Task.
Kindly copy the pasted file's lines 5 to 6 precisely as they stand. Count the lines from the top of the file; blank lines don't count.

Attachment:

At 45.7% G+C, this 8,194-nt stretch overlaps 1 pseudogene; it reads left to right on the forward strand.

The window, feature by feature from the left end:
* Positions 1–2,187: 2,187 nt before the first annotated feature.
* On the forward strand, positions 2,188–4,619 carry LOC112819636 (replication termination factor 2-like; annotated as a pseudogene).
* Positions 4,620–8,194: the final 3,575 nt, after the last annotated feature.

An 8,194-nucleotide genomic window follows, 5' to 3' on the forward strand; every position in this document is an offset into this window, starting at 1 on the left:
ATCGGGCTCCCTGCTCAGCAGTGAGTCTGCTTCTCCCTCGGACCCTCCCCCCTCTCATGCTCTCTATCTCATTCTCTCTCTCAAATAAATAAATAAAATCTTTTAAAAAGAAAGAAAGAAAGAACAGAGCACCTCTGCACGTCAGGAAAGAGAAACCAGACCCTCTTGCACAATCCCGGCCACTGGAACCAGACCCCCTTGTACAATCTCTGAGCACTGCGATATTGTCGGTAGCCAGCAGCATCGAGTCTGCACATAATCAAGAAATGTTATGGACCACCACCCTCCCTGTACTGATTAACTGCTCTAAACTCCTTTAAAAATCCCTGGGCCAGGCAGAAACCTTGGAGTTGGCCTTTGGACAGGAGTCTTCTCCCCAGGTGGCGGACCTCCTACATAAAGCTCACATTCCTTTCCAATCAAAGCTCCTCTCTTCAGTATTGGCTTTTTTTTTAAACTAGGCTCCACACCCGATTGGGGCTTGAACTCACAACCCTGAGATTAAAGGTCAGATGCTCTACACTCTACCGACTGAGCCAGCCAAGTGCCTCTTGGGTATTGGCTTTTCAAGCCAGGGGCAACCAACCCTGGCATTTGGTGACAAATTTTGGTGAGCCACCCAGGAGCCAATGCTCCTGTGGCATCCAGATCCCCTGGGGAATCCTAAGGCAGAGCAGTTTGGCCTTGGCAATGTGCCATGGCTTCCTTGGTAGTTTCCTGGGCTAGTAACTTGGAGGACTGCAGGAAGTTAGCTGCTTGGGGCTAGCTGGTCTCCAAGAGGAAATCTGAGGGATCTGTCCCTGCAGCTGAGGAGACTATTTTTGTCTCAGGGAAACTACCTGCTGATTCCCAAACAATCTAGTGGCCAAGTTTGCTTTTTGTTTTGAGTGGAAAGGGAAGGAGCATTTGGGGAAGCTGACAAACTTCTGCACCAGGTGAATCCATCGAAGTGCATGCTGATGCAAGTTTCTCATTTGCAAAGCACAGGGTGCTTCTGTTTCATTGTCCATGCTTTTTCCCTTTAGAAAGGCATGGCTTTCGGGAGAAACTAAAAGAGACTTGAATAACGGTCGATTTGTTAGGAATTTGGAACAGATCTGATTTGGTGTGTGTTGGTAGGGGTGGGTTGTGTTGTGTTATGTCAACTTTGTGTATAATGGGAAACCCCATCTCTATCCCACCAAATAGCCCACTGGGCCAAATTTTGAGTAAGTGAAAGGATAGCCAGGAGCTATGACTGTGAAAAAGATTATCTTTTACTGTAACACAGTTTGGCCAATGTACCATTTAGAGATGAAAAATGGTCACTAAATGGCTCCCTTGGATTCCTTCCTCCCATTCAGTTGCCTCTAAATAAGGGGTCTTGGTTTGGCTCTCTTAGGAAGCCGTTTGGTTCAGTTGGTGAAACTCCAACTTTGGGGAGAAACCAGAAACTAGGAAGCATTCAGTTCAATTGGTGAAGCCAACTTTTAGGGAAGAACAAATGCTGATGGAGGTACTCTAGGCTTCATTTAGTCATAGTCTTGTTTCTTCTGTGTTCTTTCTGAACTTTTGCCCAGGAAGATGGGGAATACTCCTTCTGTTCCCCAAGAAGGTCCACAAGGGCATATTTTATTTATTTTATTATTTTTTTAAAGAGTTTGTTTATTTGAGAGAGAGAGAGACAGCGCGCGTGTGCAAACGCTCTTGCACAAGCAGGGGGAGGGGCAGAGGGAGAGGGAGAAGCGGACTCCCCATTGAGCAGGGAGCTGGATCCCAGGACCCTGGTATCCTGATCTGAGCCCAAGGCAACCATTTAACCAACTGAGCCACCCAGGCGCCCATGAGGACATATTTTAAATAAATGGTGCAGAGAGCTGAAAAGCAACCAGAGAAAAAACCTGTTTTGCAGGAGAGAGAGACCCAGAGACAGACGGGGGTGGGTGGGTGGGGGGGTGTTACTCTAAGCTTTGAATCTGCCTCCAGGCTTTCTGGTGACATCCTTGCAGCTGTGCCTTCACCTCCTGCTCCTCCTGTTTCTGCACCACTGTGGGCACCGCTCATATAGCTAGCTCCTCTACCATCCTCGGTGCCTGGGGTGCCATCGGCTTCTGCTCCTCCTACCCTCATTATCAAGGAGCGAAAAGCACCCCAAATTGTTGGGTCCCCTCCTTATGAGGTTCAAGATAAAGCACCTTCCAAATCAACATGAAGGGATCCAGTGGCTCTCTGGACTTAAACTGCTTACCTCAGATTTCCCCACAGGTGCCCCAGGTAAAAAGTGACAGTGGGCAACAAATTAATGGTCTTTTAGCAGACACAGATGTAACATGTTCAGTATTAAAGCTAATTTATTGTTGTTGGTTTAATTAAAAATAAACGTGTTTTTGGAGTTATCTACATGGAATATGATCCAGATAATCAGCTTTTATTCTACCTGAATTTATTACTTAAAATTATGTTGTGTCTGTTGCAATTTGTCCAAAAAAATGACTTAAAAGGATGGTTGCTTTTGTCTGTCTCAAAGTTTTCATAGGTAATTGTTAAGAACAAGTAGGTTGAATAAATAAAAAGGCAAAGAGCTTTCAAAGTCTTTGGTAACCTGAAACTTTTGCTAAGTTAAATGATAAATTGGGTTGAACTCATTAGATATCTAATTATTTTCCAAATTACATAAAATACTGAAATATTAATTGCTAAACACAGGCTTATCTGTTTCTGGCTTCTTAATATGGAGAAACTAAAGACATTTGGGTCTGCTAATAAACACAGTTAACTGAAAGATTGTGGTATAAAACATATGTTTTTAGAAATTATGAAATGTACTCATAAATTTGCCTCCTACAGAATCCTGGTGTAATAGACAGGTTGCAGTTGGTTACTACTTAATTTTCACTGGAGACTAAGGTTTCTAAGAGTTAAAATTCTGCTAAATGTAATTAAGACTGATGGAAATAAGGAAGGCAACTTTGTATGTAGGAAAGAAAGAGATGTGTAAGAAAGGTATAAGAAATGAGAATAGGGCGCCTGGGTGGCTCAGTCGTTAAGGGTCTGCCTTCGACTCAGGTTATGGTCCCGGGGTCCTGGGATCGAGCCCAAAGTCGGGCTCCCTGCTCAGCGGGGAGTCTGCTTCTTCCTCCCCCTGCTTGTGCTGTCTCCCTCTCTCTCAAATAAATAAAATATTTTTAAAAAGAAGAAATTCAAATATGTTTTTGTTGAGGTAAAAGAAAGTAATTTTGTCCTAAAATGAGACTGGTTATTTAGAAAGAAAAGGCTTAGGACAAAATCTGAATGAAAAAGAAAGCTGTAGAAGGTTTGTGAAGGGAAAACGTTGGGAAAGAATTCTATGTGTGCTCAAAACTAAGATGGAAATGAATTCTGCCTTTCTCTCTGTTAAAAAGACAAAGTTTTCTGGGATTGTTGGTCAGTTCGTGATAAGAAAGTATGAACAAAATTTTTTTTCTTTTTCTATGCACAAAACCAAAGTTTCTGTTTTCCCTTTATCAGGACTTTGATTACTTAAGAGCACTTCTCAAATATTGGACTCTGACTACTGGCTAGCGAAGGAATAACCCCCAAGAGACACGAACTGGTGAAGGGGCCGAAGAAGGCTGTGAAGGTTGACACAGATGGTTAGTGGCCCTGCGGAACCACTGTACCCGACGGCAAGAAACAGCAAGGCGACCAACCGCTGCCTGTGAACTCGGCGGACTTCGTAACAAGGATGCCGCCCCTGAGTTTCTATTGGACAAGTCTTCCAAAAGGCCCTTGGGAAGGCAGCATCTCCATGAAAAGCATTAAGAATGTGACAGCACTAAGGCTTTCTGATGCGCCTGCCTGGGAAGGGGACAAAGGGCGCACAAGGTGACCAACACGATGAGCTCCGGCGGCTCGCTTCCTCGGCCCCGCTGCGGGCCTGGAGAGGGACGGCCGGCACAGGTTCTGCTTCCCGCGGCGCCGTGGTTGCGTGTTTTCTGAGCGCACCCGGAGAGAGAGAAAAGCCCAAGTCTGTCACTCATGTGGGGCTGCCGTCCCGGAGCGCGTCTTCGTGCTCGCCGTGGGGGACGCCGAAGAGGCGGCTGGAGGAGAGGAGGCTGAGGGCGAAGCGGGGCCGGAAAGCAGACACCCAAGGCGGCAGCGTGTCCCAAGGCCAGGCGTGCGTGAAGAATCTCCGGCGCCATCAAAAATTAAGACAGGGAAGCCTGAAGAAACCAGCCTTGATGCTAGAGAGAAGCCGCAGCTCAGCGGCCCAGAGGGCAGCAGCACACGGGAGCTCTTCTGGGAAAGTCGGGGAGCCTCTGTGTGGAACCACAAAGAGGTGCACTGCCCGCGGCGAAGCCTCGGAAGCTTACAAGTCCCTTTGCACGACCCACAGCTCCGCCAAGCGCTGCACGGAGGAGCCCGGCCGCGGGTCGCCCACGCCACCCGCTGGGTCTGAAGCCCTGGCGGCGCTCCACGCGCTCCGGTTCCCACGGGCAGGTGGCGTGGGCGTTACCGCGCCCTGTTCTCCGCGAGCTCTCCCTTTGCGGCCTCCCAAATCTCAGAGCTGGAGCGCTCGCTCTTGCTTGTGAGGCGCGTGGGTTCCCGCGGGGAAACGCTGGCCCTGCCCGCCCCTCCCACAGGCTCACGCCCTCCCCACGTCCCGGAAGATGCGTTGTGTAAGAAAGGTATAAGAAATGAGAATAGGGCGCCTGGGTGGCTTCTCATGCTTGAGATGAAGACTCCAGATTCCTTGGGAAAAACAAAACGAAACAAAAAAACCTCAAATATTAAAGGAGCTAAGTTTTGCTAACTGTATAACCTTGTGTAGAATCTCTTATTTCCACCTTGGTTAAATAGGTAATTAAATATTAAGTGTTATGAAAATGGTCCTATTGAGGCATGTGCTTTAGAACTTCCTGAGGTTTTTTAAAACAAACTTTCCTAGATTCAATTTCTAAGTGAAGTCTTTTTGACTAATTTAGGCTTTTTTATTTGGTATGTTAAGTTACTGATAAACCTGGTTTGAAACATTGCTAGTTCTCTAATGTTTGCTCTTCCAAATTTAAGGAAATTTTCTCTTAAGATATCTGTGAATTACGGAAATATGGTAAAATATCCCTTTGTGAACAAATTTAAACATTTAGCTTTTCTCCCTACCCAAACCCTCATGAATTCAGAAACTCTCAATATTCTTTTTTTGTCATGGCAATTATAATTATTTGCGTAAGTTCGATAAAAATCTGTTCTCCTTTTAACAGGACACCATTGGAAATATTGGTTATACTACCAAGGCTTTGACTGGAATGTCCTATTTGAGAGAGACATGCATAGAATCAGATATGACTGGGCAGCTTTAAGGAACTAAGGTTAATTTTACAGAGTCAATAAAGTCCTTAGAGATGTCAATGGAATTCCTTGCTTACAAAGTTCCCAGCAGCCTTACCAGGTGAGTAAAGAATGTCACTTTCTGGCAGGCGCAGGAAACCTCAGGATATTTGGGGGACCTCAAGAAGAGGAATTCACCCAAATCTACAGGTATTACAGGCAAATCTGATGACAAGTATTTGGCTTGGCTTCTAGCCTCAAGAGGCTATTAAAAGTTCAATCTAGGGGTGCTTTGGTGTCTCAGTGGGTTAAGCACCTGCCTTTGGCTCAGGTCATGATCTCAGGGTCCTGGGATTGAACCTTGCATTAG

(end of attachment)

* Positions 4,620–8,194: the final 3,575 nt, after the last annotated feature.

An 8,194-nucleotide genomic window follows, 5' to 3' on the forward strand; every position in this document is an offset into this window, starting at 1 on the left: